Finance minister Pranab Mukherjee has driven a nail through the heart of the startup business community in India while trying to apply the plain old pain balm at the same time. But this is unlikely to be much of a palliative unless the nail is taken off.

In particular, startups are affected by four specific measures stated in the Budget which would have direct (or close indirect) impact on them. These include taxation of funds raised for investment (Yes! You have read it right); relaxation of auditing rules for smaller-sized entities (if you are really a tiny firm, you can skip auditing and thereby, the cost); tax benefit for an investor who needs to park the money after selling his real estate property in order to invest in a startup (but there are riders, more on that later) and finally, a proposal that would boost venture capital and private equity investments in general, through extension of pass-through tax benefit across sectors. Now, let us take a close look at them.

Devil In The Budget: Pay Tax On Funds Raised For Investment!

First things first. The government has done what is probably unheard of in the annals of taxation. Private companies who raise funds from individuals against shares (mind you, not equity convertible instruments) over and above the face value (or fair market value) of those securities, will have to pay tax on the money raised starting from April 1, 2013 (no, it’s not a joke in advance).

The gem of an idea to tax growth capital must have been driven by the need ‘to prevent generation and circulation of unaccounted money.’ But instead of simply assessing individual investors who back such startups, the government has chosen to impose the tax on the investees (for more on this, read).

But there are ways for startups to get around the problem if they are not bootstrapped for a marathon. Startups can seek individual investors (after all, angel investors also need to invest, hoping to find the next big thing) who form entities through which they can invest; they can raise money from individual investors via the equity convertible route (such as convertible debt); they can look for angel investors outside India (hello Dave McLure, Ashton Kutcher); or they can chase seed funds for early-stage capital (after all, not every startup gets an angel investor) besides trying to crack a tough cookie.

If you are pretty well bootstrapped by now, here’s some good news.

Raising Turnover Limit For Audit Compliance & Presumptive Taxation

Under the existing provisions of section 44AB, every person carrying on business is required to get his/her accounts audited if the total sales, turnover or gross receipts in the previous year exceed Rs 60 lakh ($120,000). Similarly, a person carrying on a profession is required to get his accounts audited if the total sales, turnover or gross receipts in the previous year exceed Rs 15 lakh ($30,000).

In order to reduce the compliance burden of small businesses and professionals, the government has proposed to increase the threshold limit of total sales, turnover or gross receipts for getting accounts audited, from Rs 60 lakh to Rs 1 crore in the case of persons carrying on business, and from Rs 15 lakh to Rs 25 lakh in the case of persons carrying on profession.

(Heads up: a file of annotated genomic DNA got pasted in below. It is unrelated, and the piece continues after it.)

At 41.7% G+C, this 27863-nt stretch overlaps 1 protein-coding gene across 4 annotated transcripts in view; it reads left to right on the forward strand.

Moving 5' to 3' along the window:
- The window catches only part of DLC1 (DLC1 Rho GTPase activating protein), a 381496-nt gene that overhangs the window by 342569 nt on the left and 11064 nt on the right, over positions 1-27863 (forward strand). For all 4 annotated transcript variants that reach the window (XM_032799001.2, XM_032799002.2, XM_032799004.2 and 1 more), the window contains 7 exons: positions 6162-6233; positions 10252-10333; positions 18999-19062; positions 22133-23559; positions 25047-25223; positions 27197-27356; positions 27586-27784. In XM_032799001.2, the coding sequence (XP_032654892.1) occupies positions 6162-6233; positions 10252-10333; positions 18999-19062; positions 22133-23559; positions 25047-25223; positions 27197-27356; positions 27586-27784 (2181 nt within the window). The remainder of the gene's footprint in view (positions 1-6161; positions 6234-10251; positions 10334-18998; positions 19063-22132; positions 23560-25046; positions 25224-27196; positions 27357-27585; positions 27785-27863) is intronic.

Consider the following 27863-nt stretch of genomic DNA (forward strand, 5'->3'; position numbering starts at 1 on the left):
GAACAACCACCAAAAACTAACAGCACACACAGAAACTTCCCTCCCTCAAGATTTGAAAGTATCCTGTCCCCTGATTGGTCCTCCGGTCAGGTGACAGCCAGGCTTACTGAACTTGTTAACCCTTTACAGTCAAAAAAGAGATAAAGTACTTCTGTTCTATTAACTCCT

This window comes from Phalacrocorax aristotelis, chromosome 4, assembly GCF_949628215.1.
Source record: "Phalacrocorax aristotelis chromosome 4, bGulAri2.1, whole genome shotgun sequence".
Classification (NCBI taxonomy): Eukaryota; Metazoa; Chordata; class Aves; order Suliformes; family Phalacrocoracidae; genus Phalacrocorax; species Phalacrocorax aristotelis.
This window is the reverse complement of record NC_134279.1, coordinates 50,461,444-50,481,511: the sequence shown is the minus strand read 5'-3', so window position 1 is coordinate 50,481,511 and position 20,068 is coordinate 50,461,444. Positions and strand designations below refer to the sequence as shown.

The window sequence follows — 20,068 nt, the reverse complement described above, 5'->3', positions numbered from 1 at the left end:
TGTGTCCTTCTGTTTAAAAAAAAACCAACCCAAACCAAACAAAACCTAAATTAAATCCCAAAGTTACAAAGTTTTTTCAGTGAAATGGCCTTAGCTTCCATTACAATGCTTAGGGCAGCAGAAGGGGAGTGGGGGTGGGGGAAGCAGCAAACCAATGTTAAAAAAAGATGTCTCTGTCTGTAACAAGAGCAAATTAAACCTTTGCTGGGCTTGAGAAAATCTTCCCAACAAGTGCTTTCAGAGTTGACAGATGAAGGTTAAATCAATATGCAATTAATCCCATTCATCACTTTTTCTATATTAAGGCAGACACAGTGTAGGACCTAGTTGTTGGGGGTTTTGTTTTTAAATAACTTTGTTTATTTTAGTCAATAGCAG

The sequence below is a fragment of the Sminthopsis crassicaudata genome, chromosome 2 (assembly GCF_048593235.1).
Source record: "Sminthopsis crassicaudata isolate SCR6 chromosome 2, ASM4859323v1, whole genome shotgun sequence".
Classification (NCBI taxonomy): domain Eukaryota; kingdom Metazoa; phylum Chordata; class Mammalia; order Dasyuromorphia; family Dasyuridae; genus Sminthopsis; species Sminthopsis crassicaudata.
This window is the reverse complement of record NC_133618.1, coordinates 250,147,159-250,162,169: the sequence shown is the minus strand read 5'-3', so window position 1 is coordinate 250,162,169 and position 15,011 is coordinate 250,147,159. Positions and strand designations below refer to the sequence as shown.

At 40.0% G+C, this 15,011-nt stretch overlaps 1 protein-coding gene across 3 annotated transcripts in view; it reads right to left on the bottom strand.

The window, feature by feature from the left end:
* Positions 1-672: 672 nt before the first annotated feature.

It is also proposed that for the purposes of presumptive taxation (under section 44AD), the threshold limit of total turnover or gross receipts would be increased from Rs 60 lakh to Rs 1 crore. These amendments will take effect from April 1, 2013, and will, accordingly, apply to the assessment year 2013-14 and thereafter.

Tax Incentive For Individual Investors In Product Startups

This one is for the product startups and by product, we mean hardware firms who are into manufacturing. To boost the SMEs in the manufacturing sector, the government has proposed to provide rollover relief from long-term capital gains tax to an individual or an HUF on sale of a residential property (house or plot of land) if that money is re-invested in the equity of a new SME in the manufacturing sector. As of now, such relief to investors is valid only for re-investment in other properties.

But there are a bunch of riders, which would dilute the usefulness of this measure.

For one, the money is to be utilised for the purchase of new plant and machinery within a period of one year from the date of subscription in the equity shares. So if you already have a small set-up and want some money to hire people, forget this.

More importantly, the amount is to be used for subscription in equity shares in the SME company in which the investor holds more than 50 per cent share capital or more than 50 per cent voting rights.

Safeguards to restrict the transfer of the company’s shares, plant and machinery, for a period of five years, have been proposed to prevent the diversion of these funds.

The relief would be available in case of any transfer of residential property made on or before March 31, 2017.

Tax Pass-through For VC/PE Firm Extended Across Sectors

This long-pending demand of the investment community has been met in the Budget and will have a positive indirect impact on the early-stage investment space, as well as more mature investments. More on this, here.

So what do you think of the small incentives and big disincentive for startup investments?

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